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Horm Behav. 2011 May;59(5):754-64. doi: 10.1016/j.yhbeh.2010.12.005. Epub 2010 Dec 24.

Sexy thoughts: effects of sexual cognitions on testosterone, cortisol, and arousal in women.

Author information

1
Department of Psychology, University of Michigan, 530 Church Street, Ann Arbor, MI 48109, USA. kalusi@umich.edu

Abstract

Previous research suggests that sexual stimuli increase testosterone (T) in women and shows inconsistent effects of sexual arousal on cortisol (C), but effects of cognitive aspects of arousal, rather than behaviors or sensory stimuli, are unclear. The present study examined whether sexual thoughts affect T or C and whether hormonal contraceptive (HC) use moderated this effect, given mixed findings of HC use confounding hormone responses. Participants (79 women) provided a baseline saliva sample for radioimmunoassay. We created the Imagined Social Situation Exercise (ISSE) to test effects of imagining social interactions on hormones, and participants were assigned to the experimental (sexual) or one of three control (positive, neutral, stressful) conditions. Participants provided a second saliva sample 15 min post-activity. Results indicated that for women not using HCs, the sexual condition increased T compared to the stressful or positive conditions. In contrast, HC using women in the sexual condition had decreased T relative to the stressful condition and similar T to the positive condition. The effect was specific to T, as sexual thoughts did not change C. For participants in the sexual condition, higher baseline T predicted larger increases in sexual arousal but smaller increases in T, likely due to ceiling effects on T. Our results suggest that sexual thoughts change T but not C, baseline T levels and HC use may contribute to variation in the T response to sexual thoughts, and cognitive aspects of sexual arousal affect physiology.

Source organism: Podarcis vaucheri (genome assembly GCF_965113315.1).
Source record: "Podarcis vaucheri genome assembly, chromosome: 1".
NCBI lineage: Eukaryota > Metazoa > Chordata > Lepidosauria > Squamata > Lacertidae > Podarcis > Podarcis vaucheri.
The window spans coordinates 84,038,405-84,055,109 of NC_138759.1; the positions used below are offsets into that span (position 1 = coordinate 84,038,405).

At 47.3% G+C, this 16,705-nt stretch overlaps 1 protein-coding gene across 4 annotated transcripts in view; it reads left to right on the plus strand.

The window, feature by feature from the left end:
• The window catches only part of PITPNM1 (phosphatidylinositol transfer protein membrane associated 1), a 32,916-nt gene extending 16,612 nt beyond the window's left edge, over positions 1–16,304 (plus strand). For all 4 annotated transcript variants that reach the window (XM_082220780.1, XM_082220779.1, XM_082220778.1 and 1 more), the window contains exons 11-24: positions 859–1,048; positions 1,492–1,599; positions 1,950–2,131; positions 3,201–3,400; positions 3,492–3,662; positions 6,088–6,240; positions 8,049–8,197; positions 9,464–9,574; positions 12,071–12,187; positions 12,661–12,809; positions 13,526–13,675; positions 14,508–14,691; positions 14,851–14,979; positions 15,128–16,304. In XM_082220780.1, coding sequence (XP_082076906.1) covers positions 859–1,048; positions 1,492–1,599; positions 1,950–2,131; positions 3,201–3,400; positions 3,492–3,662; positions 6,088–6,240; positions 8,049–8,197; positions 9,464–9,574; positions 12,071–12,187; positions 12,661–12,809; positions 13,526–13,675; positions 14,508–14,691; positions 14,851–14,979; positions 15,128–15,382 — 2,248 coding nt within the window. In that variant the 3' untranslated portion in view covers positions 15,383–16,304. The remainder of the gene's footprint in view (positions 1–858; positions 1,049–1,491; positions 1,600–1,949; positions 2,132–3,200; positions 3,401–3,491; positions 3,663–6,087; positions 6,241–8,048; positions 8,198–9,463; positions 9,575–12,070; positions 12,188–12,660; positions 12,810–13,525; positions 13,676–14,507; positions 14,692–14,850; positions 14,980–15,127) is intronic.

PMID:
21185838
DOI:
10.1016/j.yhbeh.2010.12.005
[Indexed for MEDLINE]

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